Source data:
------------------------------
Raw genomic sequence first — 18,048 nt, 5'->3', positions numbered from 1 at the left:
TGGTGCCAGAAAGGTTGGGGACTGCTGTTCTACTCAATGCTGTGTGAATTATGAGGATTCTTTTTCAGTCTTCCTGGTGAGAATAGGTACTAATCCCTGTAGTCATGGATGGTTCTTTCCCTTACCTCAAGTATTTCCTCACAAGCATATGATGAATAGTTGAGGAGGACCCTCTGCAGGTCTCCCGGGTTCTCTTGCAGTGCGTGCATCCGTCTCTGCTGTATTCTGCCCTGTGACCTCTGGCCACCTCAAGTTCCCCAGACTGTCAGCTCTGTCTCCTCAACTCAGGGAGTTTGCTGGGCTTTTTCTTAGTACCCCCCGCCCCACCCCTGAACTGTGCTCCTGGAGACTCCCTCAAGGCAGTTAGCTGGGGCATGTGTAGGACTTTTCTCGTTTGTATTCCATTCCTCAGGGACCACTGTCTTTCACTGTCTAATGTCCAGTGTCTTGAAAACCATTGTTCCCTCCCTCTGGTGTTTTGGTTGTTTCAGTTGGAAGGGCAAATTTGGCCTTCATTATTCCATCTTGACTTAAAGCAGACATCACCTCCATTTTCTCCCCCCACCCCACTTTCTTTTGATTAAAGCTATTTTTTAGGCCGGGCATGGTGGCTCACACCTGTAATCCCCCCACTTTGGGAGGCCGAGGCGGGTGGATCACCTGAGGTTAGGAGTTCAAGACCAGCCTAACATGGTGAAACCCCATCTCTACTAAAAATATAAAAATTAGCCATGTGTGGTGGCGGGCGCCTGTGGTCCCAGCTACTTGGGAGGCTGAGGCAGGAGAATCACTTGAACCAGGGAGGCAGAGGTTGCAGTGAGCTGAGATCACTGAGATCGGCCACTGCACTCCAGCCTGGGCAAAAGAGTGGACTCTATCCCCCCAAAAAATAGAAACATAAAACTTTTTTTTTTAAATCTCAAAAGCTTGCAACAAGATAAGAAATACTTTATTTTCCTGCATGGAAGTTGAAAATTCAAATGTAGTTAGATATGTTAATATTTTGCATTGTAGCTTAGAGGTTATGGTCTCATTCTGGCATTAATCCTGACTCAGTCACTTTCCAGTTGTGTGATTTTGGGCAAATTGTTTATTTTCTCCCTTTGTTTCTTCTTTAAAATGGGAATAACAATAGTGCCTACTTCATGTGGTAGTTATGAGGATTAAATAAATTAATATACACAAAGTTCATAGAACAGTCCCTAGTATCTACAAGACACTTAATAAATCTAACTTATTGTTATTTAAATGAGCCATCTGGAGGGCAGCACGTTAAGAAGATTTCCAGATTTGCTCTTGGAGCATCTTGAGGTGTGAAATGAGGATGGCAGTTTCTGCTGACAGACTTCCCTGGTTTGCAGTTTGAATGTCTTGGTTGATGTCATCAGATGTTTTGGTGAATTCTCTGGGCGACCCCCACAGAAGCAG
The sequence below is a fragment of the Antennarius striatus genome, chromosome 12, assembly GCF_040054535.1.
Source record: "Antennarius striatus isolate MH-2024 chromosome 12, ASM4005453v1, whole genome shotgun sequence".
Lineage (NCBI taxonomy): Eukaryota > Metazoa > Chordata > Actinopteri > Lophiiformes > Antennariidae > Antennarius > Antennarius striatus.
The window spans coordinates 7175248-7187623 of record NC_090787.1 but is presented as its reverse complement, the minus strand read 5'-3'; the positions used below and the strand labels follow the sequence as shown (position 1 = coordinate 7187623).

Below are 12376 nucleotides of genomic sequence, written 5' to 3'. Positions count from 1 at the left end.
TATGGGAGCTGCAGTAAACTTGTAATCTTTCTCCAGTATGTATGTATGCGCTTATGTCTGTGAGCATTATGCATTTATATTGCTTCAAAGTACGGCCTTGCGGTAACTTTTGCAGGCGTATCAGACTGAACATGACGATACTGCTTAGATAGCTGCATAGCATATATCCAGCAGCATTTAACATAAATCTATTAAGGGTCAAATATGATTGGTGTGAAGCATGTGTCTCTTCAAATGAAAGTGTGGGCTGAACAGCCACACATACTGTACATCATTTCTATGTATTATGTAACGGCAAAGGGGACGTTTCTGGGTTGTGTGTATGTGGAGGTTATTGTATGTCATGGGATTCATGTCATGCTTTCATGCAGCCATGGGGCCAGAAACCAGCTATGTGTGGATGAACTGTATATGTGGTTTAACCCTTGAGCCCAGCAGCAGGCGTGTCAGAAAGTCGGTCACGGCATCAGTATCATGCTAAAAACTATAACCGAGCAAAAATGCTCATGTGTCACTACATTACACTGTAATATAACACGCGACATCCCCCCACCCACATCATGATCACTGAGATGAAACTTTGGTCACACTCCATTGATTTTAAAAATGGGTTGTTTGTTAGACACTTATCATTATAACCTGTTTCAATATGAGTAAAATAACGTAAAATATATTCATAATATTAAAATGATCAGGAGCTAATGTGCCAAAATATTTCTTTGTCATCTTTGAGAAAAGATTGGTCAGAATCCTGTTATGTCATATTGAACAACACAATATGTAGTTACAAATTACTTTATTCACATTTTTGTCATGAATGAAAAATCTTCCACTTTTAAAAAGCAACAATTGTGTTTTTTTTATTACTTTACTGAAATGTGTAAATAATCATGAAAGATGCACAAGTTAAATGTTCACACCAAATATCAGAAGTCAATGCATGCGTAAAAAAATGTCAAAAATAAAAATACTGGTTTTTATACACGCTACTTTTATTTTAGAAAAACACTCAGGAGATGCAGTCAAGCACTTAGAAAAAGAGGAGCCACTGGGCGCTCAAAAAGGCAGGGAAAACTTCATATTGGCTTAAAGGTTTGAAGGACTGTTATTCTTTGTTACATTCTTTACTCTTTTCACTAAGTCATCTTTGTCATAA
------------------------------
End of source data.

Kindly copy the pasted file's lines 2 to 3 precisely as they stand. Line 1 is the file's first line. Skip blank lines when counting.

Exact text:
TGGTGCCAGAAAGGTTGGGGACTGCTGTTCTACTCAATGCTGTGTGAATTATGAGGATTCTTTTTCAGTCTTCCTGGTGAGAATAGGTACTAATCCCTGTAGTCATGGATGGTTCTTTCCCTTACCTCAAGTATTTCCTCACAAGCATATGATGAATAGTTGAGGAGGACCCTCTGCAGGTCTCCCGGGTTCTCTTGCAGTGCGTGCATCCGTCTCTGCTGTATTCTGCCCTGTGACCTCTGGCCACCTCAAGTTCCCCAGACTGTCAGCTCTGTCTCCTCAACTCAGGGAGTTTGCTGGGCTTTTTCTTAGTACCCCCCGCCCCACCCCTGAACTGTGCTCCTGGAGACTCCCTCAAGGCAGTTAGCTGGGGCATGTGTAGGACTTTTCTCGTTTGTATTCCATTCCTCAGGGACCACTGTCTTTCACTGTCTAATGTCCAGTGTCTTGAAAACCATTGTTCCCTCCCTCTGGTGTTTTGGTTGTTTCAGTTGGAAGGGCAAATTTGGCCTTCATTATTCCATCTTGACTTAAAGCAGACATCACCTCCATTTTCTCCCCCCACCCCACTTTCTTTTGATTAAAGCTATTTTTTAGGCCGGGCATGGTGGCTCACACCTGTAATCCCCCCACTTTGGGAGGCCGAGGCGGGTGGATCACCTGAGGTTAGGAGTTCAAGACCAGCCTAACATGGTGAAACCCCATCTCTACTAAAAATATAAAAATTAGCCATGTGTGGTGGCGGGCGCCTGTGGTCCCAGCTACTTGGGAGGCTGAGGCAGGAGAATCACTTGAACCAGGGAGGCAGAGGTTGCAGTGAGCTGAGATCACTGAGATCGGCCACTGCACTCCAGCCTGGGCAAAAGAGTGGACTCTATCCCCCCAAAAAATAGAAACATAAAACTTTTTTTTTTAAATCTCAAAAGCTTGCAACAAGATAAGAAATACTTTATTTTCCTGCATGGAAGTTGAAAATTCAAATGTAGTTAGATATGTTAATATTTTGCATTGTAGCTTAGAGGTTATGGTCTCATTCTGGCATTAATCCTGACTCAGTCACTTTCCAGTTGTGTGATTTTGGGCAAATTGTTTATTTTCTCCCTTTGTTTCTTCTTTAAAATGGGAATAACAATAGTGCCTACTTCATGTGGTAGTTATGAGGATTAAATAAATTAATATACACAAAGTTCATAGAACAGTCCCTAGTATCTACAAGACACTTAATAAATCTAACTTATTGTTATTTAAATGAGCCATCTGGAGGGCAGCACGTTAAGAAGATTTCCAGATTTGCTCTTGGAGCATCTTGAGGTGTGAAATGAGGATGGCAGTTTCTGCTGACAGACTTCCCTGGTTTGCAGTTTGAATGTCTTGGTTGATGTCATCAGATGTTTTGGTGAATTCTCTGGGCGACCCCCACAGAAGCAG
The sequence below is a fragment of the Antennarius striatus genome, chromosome 12, assembly GCF_040054535.1.